CNAY Youth Attend IndigiPop: An Indigenous ComiCon
In late March, 5 young creatives traveled to Oklahoma City, Oklahoma to take part in the annual Indigenous Pop Expo known as INDIGIPOP. The event invites Indigenous Peoples and artists from across the country to gather, share their craft, and celebrate Indigenous Pop culture. Those in attendance were able to see many pop culture characters indigenized. For example, an Indigenous ninja turtle was present. Among the various types of artists were directors, like Mr. Sterlin Harjo, puppeteers, graphic designers, jewelry makers, painters and more. The two-day event was held at, the beautiful, First Americans Museum.
The five youth in attendance, representing the Center for Native American Youth, were Evynn Richardson (TRIBE), Lily Painter (Winnebago & Kiowa), Mu Roberts (Choctaw & Dakota), Danielle Fixico (TRIBE), and Jonna Brady (MHA Nation). Throughout the expo, the youth learned from experts of various art forms, sat in and aided in various trainings, networked with artists from across the country, and even participated in the traditional game of Stick Ball.
With so much to take in, day one of the expo went quickly. After checking in with event staff, youth spent the morning participating in breakout sessions. The morning started off by hearing from Mr. (NAME) about his work on a show titled Navajo Highways. The children’s show is dedicated to increases access to the Navajo language. Mr. (NAME) shared the importance of establishing multiple creative efforts to increase Native representation. Next, youth actively engaged in a robot making class lead by (NAME). The session uplifted the ability to merge creativity with science and advance both artistic ability and STEM simultaneously. The day ended with the opportunity for youth to mingle amongst both established artists, like Mr. Steven Paul Judd, up and coming artists, and young people just beginning their artistic journeys.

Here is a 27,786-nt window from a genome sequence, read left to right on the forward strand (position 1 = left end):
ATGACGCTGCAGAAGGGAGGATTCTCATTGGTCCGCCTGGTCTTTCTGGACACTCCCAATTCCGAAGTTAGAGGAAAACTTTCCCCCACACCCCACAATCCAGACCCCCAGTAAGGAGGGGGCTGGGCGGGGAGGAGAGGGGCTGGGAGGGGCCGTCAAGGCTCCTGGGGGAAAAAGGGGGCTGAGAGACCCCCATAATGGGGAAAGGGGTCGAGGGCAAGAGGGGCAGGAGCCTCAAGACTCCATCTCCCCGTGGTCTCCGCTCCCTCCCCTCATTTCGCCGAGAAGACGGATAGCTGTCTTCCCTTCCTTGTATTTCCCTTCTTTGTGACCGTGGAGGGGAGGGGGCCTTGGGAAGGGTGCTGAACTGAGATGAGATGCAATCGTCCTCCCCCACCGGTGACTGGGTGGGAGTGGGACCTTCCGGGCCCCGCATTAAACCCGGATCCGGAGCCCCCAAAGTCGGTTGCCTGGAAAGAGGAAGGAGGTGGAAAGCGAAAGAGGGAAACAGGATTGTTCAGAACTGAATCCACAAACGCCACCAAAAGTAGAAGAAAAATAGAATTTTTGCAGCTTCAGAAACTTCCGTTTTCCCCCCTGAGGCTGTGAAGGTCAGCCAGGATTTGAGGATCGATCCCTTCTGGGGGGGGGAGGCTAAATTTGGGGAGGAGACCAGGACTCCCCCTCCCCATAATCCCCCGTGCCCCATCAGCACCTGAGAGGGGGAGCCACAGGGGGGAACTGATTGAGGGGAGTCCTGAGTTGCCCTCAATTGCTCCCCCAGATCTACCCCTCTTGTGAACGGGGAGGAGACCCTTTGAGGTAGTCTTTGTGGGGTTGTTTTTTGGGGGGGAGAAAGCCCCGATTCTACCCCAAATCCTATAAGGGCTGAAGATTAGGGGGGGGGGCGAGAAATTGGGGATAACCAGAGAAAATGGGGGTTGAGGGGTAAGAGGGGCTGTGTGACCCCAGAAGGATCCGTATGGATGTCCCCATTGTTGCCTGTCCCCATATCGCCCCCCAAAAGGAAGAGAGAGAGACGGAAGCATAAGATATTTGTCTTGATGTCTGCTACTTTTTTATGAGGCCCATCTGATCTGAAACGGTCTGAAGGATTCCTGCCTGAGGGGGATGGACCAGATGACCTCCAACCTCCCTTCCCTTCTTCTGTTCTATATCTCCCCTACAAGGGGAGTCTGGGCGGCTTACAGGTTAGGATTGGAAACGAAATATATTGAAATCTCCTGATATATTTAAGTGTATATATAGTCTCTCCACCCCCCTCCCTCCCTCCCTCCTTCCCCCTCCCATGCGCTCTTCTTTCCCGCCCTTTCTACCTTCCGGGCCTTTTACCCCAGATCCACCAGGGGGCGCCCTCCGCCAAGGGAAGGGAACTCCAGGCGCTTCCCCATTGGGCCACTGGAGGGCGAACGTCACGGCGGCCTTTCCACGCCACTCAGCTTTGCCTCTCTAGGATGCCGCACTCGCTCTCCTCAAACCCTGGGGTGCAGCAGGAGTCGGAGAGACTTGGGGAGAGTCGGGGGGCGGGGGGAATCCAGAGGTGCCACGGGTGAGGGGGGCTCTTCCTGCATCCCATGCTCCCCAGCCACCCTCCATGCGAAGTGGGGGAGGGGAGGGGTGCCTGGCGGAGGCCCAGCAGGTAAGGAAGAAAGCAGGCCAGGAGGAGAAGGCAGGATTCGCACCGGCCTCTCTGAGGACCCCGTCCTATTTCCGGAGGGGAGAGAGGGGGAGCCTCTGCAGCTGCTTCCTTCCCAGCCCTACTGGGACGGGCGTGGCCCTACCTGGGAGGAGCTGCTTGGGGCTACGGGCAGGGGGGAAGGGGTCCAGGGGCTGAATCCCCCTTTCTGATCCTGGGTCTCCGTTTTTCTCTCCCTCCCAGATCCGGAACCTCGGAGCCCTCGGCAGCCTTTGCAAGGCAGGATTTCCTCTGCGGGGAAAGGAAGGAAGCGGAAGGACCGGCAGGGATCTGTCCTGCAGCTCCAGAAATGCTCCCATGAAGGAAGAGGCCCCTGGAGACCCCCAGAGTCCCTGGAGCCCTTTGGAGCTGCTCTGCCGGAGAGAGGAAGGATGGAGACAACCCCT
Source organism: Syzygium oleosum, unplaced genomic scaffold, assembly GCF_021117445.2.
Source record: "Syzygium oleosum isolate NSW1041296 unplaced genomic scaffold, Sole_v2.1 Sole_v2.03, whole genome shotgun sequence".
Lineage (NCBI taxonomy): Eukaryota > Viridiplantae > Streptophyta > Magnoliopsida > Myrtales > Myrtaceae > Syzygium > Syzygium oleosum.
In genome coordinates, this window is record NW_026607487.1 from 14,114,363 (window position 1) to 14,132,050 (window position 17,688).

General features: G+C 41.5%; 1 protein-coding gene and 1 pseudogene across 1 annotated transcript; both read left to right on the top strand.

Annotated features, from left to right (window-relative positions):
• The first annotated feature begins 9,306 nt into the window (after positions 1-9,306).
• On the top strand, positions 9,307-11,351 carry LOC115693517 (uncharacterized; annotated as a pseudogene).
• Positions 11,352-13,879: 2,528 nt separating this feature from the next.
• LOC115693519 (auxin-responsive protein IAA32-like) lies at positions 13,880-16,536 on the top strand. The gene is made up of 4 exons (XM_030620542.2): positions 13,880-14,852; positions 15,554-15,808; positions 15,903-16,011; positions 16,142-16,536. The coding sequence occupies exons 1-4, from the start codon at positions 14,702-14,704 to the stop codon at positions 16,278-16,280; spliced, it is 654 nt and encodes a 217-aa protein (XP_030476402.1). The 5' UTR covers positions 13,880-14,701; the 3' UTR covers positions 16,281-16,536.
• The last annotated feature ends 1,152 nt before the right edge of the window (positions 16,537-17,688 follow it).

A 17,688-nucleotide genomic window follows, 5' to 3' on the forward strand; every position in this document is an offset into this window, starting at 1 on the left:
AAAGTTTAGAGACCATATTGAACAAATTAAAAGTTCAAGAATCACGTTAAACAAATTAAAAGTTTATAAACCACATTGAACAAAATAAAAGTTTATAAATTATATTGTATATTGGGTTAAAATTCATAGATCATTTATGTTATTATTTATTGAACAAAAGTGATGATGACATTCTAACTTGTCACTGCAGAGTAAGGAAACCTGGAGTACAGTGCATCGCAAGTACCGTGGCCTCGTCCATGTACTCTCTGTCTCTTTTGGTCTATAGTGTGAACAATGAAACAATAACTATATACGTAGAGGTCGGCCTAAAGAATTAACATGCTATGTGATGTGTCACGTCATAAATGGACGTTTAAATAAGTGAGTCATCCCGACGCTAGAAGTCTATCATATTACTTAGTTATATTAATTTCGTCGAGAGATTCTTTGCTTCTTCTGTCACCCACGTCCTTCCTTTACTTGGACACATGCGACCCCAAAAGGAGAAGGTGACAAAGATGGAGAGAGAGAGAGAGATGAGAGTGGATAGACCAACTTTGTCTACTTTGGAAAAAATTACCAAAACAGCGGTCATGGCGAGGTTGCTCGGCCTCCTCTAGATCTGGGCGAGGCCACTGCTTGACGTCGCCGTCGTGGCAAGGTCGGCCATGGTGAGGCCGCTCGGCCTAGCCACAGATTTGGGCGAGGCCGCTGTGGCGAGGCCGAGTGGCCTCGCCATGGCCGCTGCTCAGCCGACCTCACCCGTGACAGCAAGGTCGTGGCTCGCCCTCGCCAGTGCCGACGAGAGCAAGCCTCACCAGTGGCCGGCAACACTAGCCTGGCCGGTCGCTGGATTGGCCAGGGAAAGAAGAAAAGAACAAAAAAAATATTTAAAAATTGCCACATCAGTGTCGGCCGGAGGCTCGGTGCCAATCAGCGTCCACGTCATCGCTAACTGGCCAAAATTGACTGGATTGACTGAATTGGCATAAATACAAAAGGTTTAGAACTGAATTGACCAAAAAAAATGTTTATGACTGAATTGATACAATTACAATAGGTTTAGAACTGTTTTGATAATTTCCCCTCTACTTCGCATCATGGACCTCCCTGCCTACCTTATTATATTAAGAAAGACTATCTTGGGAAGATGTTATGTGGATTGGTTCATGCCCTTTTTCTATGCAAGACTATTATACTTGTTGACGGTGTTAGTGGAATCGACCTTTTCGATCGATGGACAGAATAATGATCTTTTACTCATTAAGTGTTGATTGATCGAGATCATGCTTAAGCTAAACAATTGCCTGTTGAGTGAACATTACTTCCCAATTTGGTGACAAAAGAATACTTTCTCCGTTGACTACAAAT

Day two, the final day of the expo, allowed for more time to network. Youth were able to chat with the more than 100 creatives in attendance as well as make new relatives amongst those visiting the event. The youth viewed Indigenous comic book series, chatted with individuals Indigenizing various characters, heard from music artists, like Lil Mike & Funny Bone, purchased themed jewelry, watched poetic dance, and watched an evening game of Stick Ball! The traditional game, of many southeastern tribes, was played as the sun went down with many people spectators gathering to watch and play the game.
The Center for Native American Youth is grateful to have the opportunity to increase access to the arts for young creatives. If you have an opportunity or would like to invite young creative Natives to your community, please let us know!